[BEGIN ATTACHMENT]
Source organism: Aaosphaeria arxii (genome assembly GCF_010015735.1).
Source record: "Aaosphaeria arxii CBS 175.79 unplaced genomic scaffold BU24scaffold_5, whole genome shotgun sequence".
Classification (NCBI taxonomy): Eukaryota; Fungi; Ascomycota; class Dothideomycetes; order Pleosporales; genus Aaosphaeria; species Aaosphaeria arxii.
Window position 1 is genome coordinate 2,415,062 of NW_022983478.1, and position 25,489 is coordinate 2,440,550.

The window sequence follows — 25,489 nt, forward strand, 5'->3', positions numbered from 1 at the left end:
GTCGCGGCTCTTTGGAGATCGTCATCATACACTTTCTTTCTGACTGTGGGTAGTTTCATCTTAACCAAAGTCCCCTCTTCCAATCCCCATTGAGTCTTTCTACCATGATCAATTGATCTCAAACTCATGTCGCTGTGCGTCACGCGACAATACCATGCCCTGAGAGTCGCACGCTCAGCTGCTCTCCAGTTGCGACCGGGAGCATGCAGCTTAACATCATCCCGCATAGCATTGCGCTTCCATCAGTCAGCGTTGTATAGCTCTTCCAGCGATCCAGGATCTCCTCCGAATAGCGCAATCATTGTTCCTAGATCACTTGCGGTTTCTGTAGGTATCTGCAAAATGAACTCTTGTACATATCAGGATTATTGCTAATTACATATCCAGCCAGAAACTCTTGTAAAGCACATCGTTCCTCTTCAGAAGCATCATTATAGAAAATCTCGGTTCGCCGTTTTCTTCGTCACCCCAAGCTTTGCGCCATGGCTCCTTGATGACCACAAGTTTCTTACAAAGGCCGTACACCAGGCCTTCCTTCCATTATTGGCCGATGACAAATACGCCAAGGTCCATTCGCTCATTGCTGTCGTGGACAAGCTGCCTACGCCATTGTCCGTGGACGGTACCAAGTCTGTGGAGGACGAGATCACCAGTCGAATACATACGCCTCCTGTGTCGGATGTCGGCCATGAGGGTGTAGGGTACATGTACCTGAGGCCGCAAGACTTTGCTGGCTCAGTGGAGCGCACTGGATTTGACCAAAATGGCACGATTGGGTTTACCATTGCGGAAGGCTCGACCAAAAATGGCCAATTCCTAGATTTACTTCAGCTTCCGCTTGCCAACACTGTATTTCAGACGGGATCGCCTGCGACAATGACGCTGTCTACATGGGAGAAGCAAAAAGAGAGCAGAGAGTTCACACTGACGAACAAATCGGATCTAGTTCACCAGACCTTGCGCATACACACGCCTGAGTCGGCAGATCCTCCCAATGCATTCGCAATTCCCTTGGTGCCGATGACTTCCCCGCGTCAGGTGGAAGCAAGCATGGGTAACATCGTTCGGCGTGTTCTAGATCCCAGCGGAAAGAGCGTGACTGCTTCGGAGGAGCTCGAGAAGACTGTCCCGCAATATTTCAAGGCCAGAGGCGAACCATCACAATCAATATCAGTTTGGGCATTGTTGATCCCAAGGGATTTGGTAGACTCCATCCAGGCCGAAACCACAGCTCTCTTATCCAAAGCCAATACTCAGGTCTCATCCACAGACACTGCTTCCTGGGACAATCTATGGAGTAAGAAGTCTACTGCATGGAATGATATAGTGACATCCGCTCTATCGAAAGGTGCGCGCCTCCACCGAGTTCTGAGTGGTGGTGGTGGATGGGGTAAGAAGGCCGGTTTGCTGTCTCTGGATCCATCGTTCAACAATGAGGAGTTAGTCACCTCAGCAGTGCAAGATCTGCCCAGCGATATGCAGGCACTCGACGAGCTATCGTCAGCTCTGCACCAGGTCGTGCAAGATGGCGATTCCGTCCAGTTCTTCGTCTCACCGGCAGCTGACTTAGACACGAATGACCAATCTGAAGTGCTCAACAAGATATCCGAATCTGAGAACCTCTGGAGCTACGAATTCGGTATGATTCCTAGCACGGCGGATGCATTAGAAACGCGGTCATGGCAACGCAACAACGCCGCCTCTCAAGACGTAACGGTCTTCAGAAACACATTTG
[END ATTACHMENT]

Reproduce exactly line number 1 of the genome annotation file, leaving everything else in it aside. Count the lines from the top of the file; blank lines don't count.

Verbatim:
Source organism: Aaosphaeria arxii (genome assembly GCF_010015735.1).